When we were newly married, we created several savings accounts for budgeting purposes. Savings accounts are often free so there it was a good way for us to keep track of our various savings goals. We had accounts for the following items: vacation, travel, holiday spending, non-monthly bills, and a general/emergency savings account.
Yes, you can track your contributions to each of these funds (or the funds that you designate for yourself) but this was the easiest way for us to see exactly how much money was in each fund.
How much money should I save?
A general rule of thumb says 20% of your income should go to savings. This includes retirement savings and is just a goal, not a hard and fast rule. It’s okay if that’s not realistic for you today. Any contribution is a good contribution. Start by looking at the budget you created. In theory, how much money should you have left over at the end of the month after expenses? That’s a great place to start when deciding how much to save.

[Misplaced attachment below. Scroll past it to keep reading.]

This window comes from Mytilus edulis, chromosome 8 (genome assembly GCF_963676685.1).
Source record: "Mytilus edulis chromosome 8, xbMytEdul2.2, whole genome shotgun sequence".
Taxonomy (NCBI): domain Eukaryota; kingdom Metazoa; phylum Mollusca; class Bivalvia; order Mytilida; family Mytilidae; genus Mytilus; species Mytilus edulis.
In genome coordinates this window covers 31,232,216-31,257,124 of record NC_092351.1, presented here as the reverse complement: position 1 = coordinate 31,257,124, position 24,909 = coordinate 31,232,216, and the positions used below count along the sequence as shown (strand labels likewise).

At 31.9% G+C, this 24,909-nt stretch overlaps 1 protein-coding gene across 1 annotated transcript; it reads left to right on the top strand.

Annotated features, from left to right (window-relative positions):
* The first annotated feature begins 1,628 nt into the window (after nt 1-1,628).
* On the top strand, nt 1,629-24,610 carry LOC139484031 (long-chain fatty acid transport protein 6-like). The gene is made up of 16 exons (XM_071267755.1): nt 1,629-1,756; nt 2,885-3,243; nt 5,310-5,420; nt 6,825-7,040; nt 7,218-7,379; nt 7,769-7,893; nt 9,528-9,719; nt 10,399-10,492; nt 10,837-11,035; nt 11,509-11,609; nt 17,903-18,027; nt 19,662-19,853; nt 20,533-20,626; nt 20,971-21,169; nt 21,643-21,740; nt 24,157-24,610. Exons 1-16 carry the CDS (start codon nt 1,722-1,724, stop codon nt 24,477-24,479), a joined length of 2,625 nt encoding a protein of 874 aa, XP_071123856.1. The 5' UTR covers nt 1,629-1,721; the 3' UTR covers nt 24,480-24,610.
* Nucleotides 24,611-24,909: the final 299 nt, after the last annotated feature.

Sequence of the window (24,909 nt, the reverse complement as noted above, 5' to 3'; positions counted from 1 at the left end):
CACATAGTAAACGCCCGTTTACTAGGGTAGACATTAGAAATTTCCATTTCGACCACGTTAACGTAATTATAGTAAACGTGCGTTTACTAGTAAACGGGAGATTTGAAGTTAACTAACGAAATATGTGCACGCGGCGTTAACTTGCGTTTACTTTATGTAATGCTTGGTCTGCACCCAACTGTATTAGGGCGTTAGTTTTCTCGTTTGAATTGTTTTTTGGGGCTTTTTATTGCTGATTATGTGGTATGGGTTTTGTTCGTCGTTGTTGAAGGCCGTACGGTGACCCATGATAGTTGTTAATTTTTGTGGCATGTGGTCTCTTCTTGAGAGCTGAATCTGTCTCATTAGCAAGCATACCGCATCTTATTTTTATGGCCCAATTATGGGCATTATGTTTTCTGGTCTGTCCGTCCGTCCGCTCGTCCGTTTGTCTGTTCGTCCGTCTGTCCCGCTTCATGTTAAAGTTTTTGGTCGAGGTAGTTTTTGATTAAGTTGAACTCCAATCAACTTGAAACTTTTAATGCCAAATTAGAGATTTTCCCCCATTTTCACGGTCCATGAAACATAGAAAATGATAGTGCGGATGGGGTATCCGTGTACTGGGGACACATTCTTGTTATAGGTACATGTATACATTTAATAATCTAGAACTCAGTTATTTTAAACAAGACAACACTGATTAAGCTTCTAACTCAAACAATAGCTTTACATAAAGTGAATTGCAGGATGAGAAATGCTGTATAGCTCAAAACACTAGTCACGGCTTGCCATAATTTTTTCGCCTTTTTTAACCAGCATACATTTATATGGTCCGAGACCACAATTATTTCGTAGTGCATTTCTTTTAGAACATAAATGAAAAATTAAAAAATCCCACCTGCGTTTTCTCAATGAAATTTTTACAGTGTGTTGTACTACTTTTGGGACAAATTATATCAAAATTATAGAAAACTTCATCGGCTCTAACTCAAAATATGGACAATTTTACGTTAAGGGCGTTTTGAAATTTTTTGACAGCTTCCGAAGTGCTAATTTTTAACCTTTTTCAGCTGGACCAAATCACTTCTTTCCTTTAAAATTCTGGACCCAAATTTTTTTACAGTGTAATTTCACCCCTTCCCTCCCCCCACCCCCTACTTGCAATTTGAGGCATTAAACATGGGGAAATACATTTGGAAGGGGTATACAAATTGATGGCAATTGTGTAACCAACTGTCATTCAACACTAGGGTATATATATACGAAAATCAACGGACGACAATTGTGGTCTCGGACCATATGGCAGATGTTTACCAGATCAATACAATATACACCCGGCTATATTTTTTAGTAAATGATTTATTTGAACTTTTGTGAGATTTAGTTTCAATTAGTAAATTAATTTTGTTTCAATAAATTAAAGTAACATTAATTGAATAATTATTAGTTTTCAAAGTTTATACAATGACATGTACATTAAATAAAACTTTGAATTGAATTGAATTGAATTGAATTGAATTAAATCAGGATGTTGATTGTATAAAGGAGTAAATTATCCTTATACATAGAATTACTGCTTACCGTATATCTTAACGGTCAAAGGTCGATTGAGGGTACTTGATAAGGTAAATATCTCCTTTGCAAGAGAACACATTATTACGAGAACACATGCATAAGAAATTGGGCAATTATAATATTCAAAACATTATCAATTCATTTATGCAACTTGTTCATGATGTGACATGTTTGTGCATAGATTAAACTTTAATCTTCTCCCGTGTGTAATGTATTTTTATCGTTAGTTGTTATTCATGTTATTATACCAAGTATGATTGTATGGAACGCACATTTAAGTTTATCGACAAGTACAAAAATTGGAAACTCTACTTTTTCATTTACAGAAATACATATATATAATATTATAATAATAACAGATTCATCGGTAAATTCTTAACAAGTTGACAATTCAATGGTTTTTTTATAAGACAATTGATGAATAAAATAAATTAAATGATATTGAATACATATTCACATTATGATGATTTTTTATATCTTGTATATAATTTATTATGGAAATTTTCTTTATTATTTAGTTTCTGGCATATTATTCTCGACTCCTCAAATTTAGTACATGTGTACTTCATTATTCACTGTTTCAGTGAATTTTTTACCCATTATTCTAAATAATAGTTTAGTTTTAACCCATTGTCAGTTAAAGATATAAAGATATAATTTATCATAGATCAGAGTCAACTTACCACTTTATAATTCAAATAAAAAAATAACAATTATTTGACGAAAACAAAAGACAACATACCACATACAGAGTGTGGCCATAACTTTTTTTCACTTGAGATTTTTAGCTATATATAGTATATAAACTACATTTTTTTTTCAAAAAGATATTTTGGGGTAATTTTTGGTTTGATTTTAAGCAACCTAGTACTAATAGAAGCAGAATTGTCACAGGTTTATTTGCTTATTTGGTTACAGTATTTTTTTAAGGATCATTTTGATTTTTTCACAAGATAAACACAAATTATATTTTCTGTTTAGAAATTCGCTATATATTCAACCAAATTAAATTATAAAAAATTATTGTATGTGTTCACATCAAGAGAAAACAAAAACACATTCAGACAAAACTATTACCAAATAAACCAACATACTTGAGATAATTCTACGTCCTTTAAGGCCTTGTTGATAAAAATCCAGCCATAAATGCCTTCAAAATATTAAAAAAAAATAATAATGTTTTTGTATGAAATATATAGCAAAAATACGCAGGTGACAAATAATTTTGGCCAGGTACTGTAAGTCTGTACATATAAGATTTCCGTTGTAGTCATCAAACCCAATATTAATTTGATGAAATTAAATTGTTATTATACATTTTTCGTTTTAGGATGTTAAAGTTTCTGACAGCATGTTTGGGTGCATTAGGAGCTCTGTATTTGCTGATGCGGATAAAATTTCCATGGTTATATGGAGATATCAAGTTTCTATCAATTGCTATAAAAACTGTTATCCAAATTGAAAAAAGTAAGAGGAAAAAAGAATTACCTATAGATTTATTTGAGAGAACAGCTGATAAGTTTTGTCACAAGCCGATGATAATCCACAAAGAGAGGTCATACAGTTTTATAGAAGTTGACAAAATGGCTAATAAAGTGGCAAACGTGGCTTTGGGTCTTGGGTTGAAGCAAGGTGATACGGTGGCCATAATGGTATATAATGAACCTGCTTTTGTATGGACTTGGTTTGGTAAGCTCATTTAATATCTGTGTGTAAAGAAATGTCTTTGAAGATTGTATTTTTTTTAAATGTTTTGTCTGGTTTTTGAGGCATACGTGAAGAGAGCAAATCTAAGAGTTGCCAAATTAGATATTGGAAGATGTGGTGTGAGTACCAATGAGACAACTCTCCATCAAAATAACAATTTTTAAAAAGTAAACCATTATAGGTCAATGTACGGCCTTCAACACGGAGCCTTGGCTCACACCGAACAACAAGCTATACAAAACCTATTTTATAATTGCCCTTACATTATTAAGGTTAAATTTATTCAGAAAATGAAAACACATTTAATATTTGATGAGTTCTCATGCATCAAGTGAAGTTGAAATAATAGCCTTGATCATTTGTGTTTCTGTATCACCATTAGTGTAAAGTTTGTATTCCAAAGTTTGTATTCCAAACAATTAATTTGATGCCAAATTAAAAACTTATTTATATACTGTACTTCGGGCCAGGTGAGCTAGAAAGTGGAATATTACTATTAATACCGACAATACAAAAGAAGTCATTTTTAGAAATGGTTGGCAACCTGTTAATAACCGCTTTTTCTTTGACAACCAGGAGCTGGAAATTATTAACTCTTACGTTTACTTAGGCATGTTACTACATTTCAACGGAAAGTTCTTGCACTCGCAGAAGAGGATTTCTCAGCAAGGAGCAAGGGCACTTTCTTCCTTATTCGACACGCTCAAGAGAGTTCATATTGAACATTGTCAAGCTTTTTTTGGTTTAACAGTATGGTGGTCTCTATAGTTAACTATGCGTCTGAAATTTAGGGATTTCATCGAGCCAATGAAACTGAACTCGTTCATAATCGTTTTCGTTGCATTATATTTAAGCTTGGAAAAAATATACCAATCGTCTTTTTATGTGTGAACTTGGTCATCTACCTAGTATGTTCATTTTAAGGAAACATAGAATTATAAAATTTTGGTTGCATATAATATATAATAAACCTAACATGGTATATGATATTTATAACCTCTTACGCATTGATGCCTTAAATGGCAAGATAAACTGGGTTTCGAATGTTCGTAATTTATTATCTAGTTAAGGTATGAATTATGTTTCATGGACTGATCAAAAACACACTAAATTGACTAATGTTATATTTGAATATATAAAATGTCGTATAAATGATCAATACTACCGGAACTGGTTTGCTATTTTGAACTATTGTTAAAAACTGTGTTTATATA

Or, let’s you have a savings goal with a specific timeline, for example, saving for holiday spending. Take your final goal and divide it by the number of months you have to reach the goal and set aside that amount of money each month.
How do trim my budget?
If you were shocked by the amount of money you’re spending monthly, you’re not alone! While some costs are harder to change, like your rent or mortgage payment, other costs definitely have some room for trimming! Here are a few ideas to get you started.